Today on A.Vogel Talks Menopause, I take a look at why menopause can cause strange tastes in your mouth, including the three common tastes that can occur.
Can menopause cause a strange taste in the mouth?
Many women can experience strange or bad tastes in their mouth during menopause such as a metallic taste, a bitter taste, or a salty taste. Falling oestrogen is often the primary cause, however low levels of zinc, dehydration, sinus infections, and other health conditions such as diabetes can also contribute to or cause this problem.
Why does menopause cause a strange taste in your mouth?
As mentioned above, there can be several reasons, but primarily, it is caused by falling oestrogen. Women often find that this can also happen just before a period as well, again due to hormonal fluctuations that occur at that time.
It can be due to dryness. A dry mouth is a common menopause symptom that is also a result of falling oestrogen, which can cause less production of saliva. And that in itself can cause the taste to be completely different.
Also, your sense of smell can change during menopause. Some women find that their smell becomes much more acute and that can affect your taste too because smell and taste are sometimes very, very closely linked together.
Strange tastes you can experience during menopause
So let's take a look at 3 of the common tastes you can experience and as well as falling oestrogen, what else could cause or contribute to these bad or strange tastes.
This is very often due to low zinc. So sometimes, just taking a daily zinc supplement can make a difference quite quickly. You would be looking at roughly 15 milligrams a day and you would just take that ongoing.
It can also be caused by dehydration. Remember, dehydration can affect mucous membranes anywhere in the body and that includes the tongue and the mouth.
It can be sometimes because you're breathing through your mouth all the time, rather than doing nasal breathing. It can also be linked to diabetes and can be linked to low blood sugar levels.
If you try all the tips, like the zinc and drinking plenty of water daily, and you find that the metallic taste is continuing, then it is best to get this checked by your doctor to rule out diabetes.
2. Bitter taste in the mouth
This, believe it or not, can be due to acid reflux. If you find that you're also getting an acidic taste, if you're getting a lot of indigestion and discomfort when you're eating, then it could be coming from your stomach.
It can also be due to burning mouth syndrome or burning tongue, which is very common during menopause. Again, it can be due to diabetes, so best to get it double-checked with your doctor.
It can be smoking, as this can affect your taste buds. It could be a sinus infection. So, again, if you're getting a lot of congestion around here, then that can affect your taste because this is affecting your smell.
3. Salty taste in the mouth
This, again, can be due to low zinc so taking a zinc supplement may help. It can also be due to thrush. So, if you're getting a salty taste but you also find that you're getting a kind of white coating on the tongue regularly, then maybe, you need to just get that checked with your doctor.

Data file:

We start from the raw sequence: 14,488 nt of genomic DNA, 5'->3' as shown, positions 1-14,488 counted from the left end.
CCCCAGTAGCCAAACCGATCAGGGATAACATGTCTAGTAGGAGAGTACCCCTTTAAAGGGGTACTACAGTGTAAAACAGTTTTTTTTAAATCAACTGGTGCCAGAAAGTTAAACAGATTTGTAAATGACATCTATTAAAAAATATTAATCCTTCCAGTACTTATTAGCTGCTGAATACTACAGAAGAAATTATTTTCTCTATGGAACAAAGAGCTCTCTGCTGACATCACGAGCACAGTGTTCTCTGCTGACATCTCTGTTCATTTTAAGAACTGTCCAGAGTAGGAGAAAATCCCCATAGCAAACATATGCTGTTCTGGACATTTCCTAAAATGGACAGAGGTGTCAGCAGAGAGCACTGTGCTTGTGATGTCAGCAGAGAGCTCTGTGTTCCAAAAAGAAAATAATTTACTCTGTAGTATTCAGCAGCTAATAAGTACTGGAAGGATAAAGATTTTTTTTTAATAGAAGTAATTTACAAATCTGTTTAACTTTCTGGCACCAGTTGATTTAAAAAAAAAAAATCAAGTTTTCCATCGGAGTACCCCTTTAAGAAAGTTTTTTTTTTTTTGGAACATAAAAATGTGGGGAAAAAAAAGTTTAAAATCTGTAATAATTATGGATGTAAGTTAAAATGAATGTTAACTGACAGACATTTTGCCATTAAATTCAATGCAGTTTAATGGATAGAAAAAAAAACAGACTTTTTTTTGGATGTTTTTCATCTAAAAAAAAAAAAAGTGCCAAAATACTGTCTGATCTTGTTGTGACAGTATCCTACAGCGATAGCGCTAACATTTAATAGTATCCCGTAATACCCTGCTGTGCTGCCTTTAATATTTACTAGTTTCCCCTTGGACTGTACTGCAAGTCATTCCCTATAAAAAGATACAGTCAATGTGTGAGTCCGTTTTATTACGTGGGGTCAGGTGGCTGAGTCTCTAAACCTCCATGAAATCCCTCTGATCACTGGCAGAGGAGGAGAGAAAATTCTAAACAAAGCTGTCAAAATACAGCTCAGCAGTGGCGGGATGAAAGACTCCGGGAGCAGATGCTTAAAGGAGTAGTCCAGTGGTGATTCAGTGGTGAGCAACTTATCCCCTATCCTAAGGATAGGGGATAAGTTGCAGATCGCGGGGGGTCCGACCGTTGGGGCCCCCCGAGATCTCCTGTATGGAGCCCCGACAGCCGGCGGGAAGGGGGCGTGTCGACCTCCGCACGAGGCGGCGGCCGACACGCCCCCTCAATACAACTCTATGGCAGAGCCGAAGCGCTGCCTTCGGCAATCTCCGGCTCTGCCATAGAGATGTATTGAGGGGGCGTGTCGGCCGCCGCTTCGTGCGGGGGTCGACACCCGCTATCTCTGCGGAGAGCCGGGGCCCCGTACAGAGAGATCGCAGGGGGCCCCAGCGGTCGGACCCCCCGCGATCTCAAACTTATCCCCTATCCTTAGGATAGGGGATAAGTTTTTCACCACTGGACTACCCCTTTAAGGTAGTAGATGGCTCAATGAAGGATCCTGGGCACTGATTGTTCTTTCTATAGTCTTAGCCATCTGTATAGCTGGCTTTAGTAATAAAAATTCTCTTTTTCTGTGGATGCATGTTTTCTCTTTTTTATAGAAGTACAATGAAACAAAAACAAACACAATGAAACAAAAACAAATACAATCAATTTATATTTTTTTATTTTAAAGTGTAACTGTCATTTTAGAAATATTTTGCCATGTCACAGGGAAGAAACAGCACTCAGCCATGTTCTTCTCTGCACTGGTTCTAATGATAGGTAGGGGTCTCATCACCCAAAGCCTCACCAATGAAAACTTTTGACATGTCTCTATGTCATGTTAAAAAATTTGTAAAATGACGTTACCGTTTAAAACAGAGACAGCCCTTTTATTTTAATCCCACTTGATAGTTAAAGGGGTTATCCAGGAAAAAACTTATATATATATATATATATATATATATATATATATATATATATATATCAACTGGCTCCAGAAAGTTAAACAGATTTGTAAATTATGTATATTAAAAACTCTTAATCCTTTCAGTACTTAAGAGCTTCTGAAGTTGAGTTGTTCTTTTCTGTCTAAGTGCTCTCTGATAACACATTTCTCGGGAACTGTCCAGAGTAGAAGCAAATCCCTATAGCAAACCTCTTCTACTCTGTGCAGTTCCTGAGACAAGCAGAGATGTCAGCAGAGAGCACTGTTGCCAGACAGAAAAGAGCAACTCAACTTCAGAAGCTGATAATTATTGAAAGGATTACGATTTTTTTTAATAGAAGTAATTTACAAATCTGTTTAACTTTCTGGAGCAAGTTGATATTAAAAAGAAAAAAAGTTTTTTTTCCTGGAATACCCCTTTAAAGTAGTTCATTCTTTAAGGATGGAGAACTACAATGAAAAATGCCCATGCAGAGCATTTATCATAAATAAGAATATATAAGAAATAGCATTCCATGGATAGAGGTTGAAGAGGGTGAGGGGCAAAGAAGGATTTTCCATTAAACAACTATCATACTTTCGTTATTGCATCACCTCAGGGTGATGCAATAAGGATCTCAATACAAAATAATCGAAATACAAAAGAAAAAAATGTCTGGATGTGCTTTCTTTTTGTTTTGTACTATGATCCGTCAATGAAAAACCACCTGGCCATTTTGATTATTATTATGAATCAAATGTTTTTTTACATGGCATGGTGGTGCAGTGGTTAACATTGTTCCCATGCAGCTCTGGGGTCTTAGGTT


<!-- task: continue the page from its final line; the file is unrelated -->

It can also be an overproduction of mucus and sometimes, it can be due to postnasal drip, too. So if you find that you're getting a lot of catarrh and mucus, that can be a factor. And obviously, that would need to be addressed.
How to keep your mouth healthy during menopause
Get regular checkups with your dentist, and practice good dental hygiene, too.
Sometimes, going through menopause, your gums can become very sensitive, so maybe, look towards going for natural toothpaste and to have mouthwashes that don't contain alcohol, because alcohol can be very drying and that can affect your taste buds.
Try to avoid really hot, spicy, high salt, and high sugar foods because they can all affect the state of your gums.
Try a Sea Buckthorn Oil supplement if you find that dryness is an issue or you're not producing enough saliva.
Sometimes, if you find it difficult to break your food down and your mouth is getting really dry, it can indicate a blocked saliva duct. And I know a lot of dentists now tend to check for this. So, maybe, speak to your dentist the next time you see them if you find that this is a particular problem.
Don't forget the water, plenty of water every day.
Also, if you're feeling very sluggish generally, if you're a little bit fatigued, if you're also getting digestive problems like bloating, and wind, and a bit of indigestion, it may be that your liver is struggling. There is a connection between liver function and the mouth, so if your taste is being affected first thing in the morning, then maybe think about doing a gentle liver detox for a month. And that can sometimes be helpful.
So I hope you found this one beneficial. If you have any queries about the mouth, if any of you have suffered any other issues with your mouth and are wanting some answers, then please post your comments below.
Key points to take away from this blog:
- The three strange or bad tastes in the mouth that menopausal women can experience are a metallic taste, a bitter taste, and a salty taste.
- Falling oestrogen levels are usually the primary cause, however low zinc levels, dehydration, health conditions such as diabetes, and sinus problems can both affect your taste buds and cause these strange tastes to occur.
- If you try my suggested tips and nothing helps it is best to consult your doctor or dentist to rule out other possible causes such as diabetes or a blocked salvia duct.
Until next week, take care.